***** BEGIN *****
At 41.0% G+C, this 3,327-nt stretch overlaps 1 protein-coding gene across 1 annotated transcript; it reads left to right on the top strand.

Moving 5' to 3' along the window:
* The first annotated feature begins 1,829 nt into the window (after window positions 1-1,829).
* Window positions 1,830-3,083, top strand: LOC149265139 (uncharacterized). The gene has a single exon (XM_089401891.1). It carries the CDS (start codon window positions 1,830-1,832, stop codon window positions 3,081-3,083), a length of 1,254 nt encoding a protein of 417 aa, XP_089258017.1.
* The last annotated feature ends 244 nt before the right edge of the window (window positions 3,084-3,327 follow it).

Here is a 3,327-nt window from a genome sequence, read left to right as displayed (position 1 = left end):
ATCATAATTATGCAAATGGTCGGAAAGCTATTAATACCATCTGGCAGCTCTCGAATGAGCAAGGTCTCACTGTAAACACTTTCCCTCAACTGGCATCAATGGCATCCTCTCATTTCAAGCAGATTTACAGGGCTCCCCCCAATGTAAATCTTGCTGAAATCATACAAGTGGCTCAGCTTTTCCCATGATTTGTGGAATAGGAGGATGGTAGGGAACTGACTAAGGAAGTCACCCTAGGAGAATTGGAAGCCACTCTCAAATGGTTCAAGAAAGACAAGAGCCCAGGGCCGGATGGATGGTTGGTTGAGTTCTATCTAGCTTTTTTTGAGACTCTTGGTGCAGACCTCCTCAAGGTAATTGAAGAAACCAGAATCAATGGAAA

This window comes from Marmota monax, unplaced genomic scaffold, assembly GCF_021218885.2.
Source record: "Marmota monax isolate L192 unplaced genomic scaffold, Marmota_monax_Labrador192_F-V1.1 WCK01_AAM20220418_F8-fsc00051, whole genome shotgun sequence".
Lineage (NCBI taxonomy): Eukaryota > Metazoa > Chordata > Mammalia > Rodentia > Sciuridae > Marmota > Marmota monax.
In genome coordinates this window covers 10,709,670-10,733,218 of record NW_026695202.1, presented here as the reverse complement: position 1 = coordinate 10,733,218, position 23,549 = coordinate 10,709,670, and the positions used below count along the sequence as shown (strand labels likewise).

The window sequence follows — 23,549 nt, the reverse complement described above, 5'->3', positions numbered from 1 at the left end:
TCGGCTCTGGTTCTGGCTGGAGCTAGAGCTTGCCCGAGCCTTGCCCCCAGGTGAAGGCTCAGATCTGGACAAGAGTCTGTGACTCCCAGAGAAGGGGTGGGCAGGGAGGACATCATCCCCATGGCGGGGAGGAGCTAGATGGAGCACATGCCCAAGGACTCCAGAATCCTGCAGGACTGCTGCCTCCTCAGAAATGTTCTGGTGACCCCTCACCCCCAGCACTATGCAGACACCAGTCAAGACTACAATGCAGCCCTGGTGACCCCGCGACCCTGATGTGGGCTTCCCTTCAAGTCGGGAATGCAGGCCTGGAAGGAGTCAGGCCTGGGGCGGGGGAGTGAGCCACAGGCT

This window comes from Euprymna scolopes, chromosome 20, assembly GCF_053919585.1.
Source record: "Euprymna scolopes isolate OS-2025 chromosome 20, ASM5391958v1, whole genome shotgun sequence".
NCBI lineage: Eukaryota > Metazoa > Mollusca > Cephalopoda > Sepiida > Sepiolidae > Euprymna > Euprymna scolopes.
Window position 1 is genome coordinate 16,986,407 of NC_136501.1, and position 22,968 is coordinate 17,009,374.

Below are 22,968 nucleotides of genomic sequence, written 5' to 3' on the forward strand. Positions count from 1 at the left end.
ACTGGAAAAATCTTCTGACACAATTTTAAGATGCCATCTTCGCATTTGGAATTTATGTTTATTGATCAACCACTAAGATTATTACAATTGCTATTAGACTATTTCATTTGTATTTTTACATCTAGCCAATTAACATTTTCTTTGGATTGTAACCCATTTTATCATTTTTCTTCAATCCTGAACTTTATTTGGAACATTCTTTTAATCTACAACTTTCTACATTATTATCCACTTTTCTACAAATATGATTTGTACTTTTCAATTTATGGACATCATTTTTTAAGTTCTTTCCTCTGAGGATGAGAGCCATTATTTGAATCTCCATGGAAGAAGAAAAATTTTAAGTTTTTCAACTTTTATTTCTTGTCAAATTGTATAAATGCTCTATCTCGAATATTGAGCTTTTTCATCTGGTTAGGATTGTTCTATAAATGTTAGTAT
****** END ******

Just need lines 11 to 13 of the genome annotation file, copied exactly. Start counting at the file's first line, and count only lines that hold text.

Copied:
In genome coordinates this window covers 10,709,670-10,733,218 of record NW_026695202.1, presented here as the reverse complement: position 1 = coordinate 10,733,218, position 23,549 = coordinate 10,709,670, and the positions used below count along the sequence as shown (strand labels likewise).

The window sequence follows — 23,549 nt, the reverse complement described above, 5'->3', positions numbered from 1 at the left end:
TCGGCTCTGGTTCTGGCTGGAGCTAGAGCTTGCCCGAGCCTTGCCCCCAGGTGAAGGCTCAGATCTGGACAAGAGTCTGTGACTCCCAGAGAAGGGGTGGGCAGGGAGGACATCATCCCCATGGCGGGGAGGAGCTAGATGGAGCACATGCCCAAGGACTCCAGAATCCTGCAGGACTGCTGCCTCCTCAGAAATGTTCTGGTGACCCCTCACCCCCAGCACTATGCAGACACCAGTCAAGACTACAATGCAGCCCTGGTGACCCCGCGACCCTGATGTGGGCTTCCCTTCAAGTCGGGAATGCAGGCCTGGAAGGAGTCAGGCCTGGGGCGGGGGAGTGAGCCACAGGCT